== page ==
Is Ethernet the ticket for 'trial and wait' PON customers?
By KATHLEEN RICHARDS
The debate over which protocol is best for framing traffic in passive optical networks (PONs) may boil down to this: a promise of lower costs for more bandwidth versus a lack of standards.
After making its way out of the enterprise into metro networks, Ethernet is now emerging as the framing technology in PON solutions from several optical access startups-Alloptic Inc., OnePath Networks, and Salira Optical Network Systems, for example. Ethernet makes sense, according to these vendors, because of its advantages over ATM, the cell-based data protocol recommended for use in PONs by the Full Service Access Network (FSAN) coalition of 21 network operators and about 30 vendors-a group initially formed by network operators to discuss their access networking needs. FSAN helped develop the International Telecommunication Union-Telecommunication (ITU-T) ATM PON (APON) standard G.983.1.
What are Ethernet's advantages? Lower costs, scalability beyond APON's current 622.08 Mbits/sec, and simplicity-Ethernet is widely used and understood among business customers. Currently, in ATM PON configurations that conform to the ITU-T standard, as many as 32 customers may share 622 Mbits/sec downstream and 155.52 Mbits/sec upstream-certainly not the level of bandwidth that business customers expect from a fiber connection.
The FSAN coalition is working on Gigabit PON (GPON), a proposal to increase the bandwidth specified in the ITU-T G.983.1 standard from 622 Mbits/sec to 1.2 Gbits/sec. Some in the ATM camp also disagree with the general assumption that Ethernet framing offers cost and scalability advantages. "In the optical domain, cost would not be determined by the protocol efficiency but by the desire to cover certain optical specifications that include power level, distance, split ratio, and the spacing between bursts that go upstream," asserts Boris Auerbuch, chief technology officer at APON vendor Terawave Communications (Hayward, CA). "That's the fundamental cost tradeoff for the component selection."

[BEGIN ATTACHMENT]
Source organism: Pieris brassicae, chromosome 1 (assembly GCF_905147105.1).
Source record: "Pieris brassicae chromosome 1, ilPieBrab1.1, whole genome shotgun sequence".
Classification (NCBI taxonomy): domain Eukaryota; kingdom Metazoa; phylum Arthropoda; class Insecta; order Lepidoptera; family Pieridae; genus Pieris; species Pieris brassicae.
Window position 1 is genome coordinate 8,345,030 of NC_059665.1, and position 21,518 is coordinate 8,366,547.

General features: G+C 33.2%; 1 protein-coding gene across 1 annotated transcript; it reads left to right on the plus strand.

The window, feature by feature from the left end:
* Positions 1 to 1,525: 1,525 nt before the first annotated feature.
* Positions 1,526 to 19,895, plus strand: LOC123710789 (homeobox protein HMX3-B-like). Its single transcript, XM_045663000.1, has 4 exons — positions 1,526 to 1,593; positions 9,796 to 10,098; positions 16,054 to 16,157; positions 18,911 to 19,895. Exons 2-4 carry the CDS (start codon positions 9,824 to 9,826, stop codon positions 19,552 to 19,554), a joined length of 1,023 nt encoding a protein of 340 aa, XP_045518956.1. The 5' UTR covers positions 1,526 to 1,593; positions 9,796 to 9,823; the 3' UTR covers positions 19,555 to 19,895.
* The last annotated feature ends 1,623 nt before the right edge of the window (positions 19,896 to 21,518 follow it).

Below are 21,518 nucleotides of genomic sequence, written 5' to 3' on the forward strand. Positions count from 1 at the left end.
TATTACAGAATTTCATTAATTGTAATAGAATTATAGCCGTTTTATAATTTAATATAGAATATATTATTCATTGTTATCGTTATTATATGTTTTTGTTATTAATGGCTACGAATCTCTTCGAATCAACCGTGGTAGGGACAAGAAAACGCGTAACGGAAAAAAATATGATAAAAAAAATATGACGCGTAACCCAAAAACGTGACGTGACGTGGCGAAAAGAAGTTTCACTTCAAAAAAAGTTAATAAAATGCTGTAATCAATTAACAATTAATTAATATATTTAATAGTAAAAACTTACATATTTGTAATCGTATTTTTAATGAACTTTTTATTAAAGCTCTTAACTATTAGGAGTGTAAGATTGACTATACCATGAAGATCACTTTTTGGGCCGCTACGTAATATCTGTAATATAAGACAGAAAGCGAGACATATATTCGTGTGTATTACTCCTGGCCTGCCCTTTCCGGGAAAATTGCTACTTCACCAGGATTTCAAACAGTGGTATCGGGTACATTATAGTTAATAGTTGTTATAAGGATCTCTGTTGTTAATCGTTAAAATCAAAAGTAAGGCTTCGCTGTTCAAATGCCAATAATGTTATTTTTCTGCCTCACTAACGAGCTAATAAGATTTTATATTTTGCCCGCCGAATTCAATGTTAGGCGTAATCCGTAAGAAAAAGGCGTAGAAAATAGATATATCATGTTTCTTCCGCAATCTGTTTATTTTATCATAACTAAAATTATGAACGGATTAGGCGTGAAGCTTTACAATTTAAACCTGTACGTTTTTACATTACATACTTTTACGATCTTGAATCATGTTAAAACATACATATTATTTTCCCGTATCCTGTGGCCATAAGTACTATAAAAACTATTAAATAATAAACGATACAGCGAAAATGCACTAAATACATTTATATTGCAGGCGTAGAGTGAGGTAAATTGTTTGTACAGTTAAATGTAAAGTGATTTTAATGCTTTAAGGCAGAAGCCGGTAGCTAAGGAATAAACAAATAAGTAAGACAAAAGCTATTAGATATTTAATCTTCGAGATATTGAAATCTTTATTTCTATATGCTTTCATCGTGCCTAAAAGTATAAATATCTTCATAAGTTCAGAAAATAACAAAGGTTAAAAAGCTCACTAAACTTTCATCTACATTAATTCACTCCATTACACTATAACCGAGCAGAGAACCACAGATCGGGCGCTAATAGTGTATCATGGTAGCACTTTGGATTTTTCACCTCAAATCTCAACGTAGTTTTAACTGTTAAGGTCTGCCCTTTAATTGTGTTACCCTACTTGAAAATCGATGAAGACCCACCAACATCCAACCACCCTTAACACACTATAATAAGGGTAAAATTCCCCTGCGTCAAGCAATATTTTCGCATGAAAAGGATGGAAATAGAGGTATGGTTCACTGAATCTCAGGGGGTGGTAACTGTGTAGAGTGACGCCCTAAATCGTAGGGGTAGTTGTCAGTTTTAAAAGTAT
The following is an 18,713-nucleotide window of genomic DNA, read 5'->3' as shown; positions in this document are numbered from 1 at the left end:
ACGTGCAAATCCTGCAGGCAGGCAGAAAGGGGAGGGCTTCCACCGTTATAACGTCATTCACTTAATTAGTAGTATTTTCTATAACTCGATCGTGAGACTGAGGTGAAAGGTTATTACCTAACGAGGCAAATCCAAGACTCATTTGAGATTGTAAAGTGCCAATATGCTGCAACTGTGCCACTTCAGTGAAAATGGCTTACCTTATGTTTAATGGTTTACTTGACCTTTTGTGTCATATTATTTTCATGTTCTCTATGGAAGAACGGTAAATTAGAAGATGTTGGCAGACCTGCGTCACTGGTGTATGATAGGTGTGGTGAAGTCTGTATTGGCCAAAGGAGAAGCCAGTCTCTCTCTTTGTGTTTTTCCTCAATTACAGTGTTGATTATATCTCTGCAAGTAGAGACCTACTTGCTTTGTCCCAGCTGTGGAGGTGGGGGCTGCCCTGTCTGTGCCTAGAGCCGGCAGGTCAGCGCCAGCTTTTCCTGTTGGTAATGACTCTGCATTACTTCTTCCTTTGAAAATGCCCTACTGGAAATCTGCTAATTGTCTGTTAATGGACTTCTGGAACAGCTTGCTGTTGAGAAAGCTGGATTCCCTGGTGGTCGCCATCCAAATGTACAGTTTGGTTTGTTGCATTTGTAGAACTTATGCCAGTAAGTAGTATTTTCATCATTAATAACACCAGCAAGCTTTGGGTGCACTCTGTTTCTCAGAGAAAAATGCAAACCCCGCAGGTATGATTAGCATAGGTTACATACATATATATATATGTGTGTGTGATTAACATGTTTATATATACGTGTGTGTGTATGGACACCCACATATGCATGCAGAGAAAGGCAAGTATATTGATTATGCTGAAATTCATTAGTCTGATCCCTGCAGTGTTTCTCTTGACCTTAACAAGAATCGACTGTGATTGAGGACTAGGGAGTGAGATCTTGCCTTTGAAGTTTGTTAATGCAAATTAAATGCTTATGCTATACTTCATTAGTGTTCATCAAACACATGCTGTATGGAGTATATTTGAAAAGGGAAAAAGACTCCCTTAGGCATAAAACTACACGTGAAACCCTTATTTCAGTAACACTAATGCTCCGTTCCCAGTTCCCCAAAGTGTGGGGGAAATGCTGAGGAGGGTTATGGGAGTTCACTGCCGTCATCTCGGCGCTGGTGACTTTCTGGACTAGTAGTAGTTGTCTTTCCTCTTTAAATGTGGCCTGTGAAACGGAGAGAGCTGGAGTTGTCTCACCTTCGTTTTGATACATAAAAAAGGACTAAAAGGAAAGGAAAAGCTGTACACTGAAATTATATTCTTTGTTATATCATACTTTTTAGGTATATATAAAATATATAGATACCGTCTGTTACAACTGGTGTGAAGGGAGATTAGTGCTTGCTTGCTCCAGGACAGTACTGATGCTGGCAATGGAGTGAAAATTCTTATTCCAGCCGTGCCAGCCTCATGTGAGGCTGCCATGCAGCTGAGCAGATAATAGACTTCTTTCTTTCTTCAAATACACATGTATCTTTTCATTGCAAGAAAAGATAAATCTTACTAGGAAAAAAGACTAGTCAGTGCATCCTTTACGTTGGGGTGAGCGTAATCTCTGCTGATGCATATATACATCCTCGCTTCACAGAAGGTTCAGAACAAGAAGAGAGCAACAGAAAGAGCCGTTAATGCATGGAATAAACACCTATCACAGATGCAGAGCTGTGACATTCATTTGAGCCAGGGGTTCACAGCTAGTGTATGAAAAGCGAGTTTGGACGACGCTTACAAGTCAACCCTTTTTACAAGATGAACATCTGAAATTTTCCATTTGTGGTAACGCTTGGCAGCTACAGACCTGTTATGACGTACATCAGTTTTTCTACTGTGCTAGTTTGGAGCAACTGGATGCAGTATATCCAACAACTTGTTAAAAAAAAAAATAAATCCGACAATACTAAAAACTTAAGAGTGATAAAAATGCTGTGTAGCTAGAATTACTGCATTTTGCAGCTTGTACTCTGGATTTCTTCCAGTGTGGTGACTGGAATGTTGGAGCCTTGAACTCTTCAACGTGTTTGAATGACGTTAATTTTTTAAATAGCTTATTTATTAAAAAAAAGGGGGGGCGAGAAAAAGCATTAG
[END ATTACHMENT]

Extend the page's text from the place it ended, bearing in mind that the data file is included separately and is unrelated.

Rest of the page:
"With PONs, the underlying communications is TDM downstream; it is at the framing layer that you get the differentiation," counters Herbert Martin, president and CEO of Salira Optical Network Systems (Santa Clara, CA). "We can handle many, many more users. Ethernet is a plug-and-play technology. There is no need to do provisioning each time, which makes it much less expensive."
Salira's product will enable carriers to support native TDM traffic and use their existing operations support systems and test procedures. "If you are going through a traditional Ethernet interface, you are doing circuit emulation; you convert the voice into an Ethernet frame," explains Jim Diestel, director of product marketing at Salira. "The thing that we are doing that is unique is that we are leaving the TDM services in their native mode and just putting T1 services on fiber. The advantage is that the support systems...continue to work, they would just be reporting what is happening through the fiber portion and the electrical tail circuits. It then takes the number of repeaters that are necessary in the network to extend copper for long distances out of the equation, so costs are reduced."
Salira is primarily marketing its Ethernet PON (EPON) equipment to carriers servicing the small and medium enterprise customer. The company has disclosed generalized information about its architecture, which is designed to support TDM and packet-based services, and expects its products to be ready for lab evaluations sometime next month. Salira's EPON offering also addresses common Ethernet sticking points such as a lack of quality-of-service (QoS) capabilities and security. ATM readily handles such concerns, which is why ATM is entrenched in many carriers' networks. With Salira's PON solution, QoS is realized using a combination of VLAN 802.1q and the ability on a 10/100 Ethernet port to set the latency rate and control the availability rate through that port into the PON.
As EPON offerings make their way into lab tests and network trials, high-profile APON vendors such as Quantum Bridge Communications (Andover, MA) and Terawave report trials and contracts with a range of customers.